This year we detected 13 different #OpIsrael event pages – the same number of event pages detected in 2015. The most popular page is one created by two Tunisian hacker groups dubbed Fallaga and Tunisian Cyber Resistance.

picture blog post 1
Fallaga and Tunisian Cyber Resistance #OpIsrael event page

Of note, many participants will join several event pages concurrently. Therefore, the actual number of Facebook users that wish to participate in this year’s campaign is actually less than 2,000. According to our analysis, most of the discussions about the campaign on social media networks are taking place in North Africa (Tunisia in particular) and Southeast Asia (notably in Indonesia).

picture blog post 2

We have identified additional platforms where anti-Israel hacktivists are preparing for the #OpIsrael campaign: closed and secret Facebook groups, Telegram and IRC channels and closed forums. The AnonGhost team has opened two Telegram channels for the purposes of updating and sharing information. In addition, the group has opened a dedicated website for the campaign, but it is offline at present.

We also witnessed an interesting chat on an IRC channel dedicated to #OpIsrael, where one of the conversation participants said that hacktivists affiliated with Anonymous do not have time to participate in the #OpIsrael campaign because they are preoccupied with their cyber war against targets identified with the Islamic State.

picture blog post 3
From a chat on an IRC channel dedicated to #OpIsrael

With regard to the attack vectors, we assume the attackers will attempt to carry out DDoS attacks or leak the databases of small Israeli websites (based on past experience, most of the data leakage will be recycled from previous campaigns). We also believe they will use familiar or self-developed DDoS tools, as well as malware based on njRAT, which is very popular among Arabic-speaking hacktivists.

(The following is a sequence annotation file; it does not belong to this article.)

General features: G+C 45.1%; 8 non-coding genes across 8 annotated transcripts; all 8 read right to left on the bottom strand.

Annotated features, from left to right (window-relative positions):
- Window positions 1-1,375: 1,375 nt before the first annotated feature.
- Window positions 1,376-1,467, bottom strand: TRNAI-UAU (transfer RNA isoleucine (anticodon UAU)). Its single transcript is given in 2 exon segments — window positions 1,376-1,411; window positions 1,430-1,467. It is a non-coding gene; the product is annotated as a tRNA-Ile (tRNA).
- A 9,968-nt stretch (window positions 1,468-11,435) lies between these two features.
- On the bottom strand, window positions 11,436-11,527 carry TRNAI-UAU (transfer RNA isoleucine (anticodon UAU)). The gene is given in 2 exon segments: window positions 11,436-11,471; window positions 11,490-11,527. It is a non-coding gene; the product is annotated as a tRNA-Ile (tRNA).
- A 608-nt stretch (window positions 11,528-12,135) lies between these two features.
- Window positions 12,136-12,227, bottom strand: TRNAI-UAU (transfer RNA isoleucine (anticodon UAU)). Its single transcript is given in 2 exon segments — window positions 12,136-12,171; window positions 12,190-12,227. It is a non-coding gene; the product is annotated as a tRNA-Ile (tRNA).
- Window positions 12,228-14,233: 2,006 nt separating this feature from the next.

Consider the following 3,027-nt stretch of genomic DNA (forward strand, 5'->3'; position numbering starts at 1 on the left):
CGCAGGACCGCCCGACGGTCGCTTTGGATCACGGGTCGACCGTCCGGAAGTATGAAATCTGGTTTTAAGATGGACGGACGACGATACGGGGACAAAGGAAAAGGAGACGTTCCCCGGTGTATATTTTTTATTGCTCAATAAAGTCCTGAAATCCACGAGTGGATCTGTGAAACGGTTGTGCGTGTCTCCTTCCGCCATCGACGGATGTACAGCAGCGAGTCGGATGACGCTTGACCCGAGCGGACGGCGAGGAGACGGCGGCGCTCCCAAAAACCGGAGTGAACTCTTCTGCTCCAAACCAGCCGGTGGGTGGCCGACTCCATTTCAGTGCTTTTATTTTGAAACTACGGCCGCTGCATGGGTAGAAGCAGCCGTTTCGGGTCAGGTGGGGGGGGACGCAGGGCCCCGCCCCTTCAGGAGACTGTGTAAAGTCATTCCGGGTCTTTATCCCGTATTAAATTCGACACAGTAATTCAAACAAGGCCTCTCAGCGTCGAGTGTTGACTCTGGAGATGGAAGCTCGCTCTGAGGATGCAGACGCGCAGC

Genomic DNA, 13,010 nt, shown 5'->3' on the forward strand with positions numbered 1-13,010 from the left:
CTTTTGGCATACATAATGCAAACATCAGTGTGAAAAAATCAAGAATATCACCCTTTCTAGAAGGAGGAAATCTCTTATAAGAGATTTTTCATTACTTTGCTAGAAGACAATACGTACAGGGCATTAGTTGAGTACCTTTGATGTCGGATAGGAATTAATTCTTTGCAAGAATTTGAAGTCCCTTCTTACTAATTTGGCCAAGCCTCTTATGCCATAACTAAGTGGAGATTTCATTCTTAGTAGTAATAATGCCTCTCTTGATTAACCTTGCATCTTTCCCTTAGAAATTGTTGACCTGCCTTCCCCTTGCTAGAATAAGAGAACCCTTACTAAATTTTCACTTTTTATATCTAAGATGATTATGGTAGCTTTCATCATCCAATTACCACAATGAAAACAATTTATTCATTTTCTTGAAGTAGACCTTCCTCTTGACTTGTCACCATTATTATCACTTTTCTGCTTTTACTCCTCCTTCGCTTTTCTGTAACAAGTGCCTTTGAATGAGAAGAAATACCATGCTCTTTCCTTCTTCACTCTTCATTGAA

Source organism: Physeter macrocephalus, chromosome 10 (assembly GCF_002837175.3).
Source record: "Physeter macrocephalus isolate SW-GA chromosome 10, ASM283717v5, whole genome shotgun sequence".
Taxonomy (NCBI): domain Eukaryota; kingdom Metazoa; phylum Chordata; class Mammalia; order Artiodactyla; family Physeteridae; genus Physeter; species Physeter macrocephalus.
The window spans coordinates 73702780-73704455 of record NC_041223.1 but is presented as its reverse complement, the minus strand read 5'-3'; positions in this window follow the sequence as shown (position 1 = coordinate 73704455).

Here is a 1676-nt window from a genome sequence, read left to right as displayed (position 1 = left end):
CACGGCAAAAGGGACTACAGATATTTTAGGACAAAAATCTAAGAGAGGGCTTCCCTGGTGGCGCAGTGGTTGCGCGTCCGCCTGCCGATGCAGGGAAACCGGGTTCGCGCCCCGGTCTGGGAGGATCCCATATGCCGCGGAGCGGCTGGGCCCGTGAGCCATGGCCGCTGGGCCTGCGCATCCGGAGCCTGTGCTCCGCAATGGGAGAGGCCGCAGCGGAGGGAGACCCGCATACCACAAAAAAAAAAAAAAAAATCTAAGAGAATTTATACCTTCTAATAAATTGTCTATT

It is also possible that there will be attempts to infect Israeli end-points with Ransomware via emails with malicious files during this campaign. In most cases, these malicious emails pose as invoices, fax notifications or fake purchase orders to deceive unsuspecting users. Moreover, attackers sometimes spoof an internal email address to alleviate the concerns of potential victims.

Russian Cyber Criminal Underground – 2015: The Prosperity of Ransomware and Office Exploits

The prominent products traded during 2015 on Russian underground forums were Ransomware programs and exploits targeting Microsoft Office. Prices on the Russian Underground have remained unchanged during the past two years, due to the vigorous competition between sellers on these platforms. Different kinds of services, such as digital signing for malicious files, injections development for MitM attacks and Crypting malware to avoid detection were also extremely popular on Russian forums.

Check out the new Infographic from SenseCy illustrating key trends observed on Russian underground in 2015.

Please contact us to receive your complimentary 2015 SenseCy Annual Cyber Threat Intelligence Report: https://www.sensecy.com/contact

Russian_underground_final

Is There A New njRAT Out There?

The answer to this question is Yes and No (or Probably Not).

Recently, we noticed a heated debate among Arabic-speaking hackers regarding rumors about a new njRAT version, dubbed v0.8d. Some doubted the credibility of the report, cautioning that the new version was probably a fake that would infect everyone who tried to use it. They also claimed that the original njRAT programmer, njq8, had stopped updating it.

Notwithstanding, there is a tutorial with a download link that shows the features of the new version. The video was published on several YouTube accounts and some of them linked the new version to an unknown hacker called Naseer2012 (whose name is similar to njq8‘s real name). In addition, this new njRAT version has aroused interest among Portuguese-speaking hackers, raising assumptions that the njRAT v0.8d developer is actually “Ajnabi” (foreign in Arabic).